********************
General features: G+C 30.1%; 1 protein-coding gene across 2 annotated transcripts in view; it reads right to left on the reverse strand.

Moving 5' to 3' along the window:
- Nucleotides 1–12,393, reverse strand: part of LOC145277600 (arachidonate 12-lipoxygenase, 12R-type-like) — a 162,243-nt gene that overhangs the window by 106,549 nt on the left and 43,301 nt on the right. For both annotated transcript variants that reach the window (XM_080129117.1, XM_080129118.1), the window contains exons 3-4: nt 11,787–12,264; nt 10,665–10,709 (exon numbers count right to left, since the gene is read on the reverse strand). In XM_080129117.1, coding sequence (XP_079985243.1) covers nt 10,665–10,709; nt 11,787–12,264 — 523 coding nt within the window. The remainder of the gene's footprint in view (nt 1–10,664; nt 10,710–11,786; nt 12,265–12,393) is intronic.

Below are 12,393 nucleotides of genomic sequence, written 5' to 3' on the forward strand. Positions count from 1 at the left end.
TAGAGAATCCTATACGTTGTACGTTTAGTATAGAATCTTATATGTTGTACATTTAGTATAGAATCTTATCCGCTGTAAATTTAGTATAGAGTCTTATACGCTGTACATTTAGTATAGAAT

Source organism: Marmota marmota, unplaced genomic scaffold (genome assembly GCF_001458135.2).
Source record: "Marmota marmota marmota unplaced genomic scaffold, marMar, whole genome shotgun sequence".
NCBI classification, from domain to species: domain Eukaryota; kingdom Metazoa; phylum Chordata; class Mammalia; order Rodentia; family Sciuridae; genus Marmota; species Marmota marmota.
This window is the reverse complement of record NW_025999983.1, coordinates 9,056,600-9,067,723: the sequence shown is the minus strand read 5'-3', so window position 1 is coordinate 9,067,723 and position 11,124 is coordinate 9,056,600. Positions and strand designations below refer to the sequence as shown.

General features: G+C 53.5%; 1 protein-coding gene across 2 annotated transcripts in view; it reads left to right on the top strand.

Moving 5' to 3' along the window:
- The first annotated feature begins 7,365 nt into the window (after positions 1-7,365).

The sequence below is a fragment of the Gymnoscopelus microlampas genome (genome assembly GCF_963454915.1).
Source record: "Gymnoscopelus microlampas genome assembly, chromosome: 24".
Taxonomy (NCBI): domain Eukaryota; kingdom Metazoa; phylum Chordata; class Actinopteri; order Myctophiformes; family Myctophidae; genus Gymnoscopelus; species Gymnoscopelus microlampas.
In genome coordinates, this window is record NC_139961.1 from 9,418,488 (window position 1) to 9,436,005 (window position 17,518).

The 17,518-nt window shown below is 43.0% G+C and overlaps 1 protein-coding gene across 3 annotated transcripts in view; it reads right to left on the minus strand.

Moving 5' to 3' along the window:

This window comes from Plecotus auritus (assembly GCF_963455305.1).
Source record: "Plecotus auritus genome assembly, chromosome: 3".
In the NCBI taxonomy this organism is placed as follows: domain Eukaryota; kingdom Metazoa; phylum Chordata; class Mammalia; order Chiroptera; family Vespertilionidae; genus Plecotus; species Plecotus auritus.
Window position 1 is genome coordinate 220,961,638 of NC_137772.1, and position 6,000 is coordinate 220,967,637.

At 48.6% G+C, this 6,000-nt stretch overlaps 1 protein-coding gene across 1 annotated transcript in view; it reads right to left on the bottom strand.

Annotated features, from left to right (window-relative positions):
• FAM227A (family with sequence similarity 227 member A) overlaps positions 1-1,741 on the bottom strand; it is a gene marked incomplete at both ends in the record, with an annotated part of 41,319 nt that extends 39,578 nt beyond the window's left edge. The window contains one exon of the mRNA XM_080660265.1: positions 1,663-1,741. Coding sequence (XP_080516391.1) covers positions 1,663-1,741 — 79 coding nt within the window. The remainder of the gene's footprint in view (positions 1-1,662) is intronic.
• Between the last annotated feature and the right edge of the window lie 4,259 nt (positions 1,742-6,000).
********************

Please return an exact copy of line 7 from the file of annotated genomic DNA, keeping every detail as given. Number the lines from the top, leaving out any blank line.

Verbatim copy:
Source record: "Marmota marmota marmota unplaced genomic scaffold, marMar, whole genome shotgun sequence".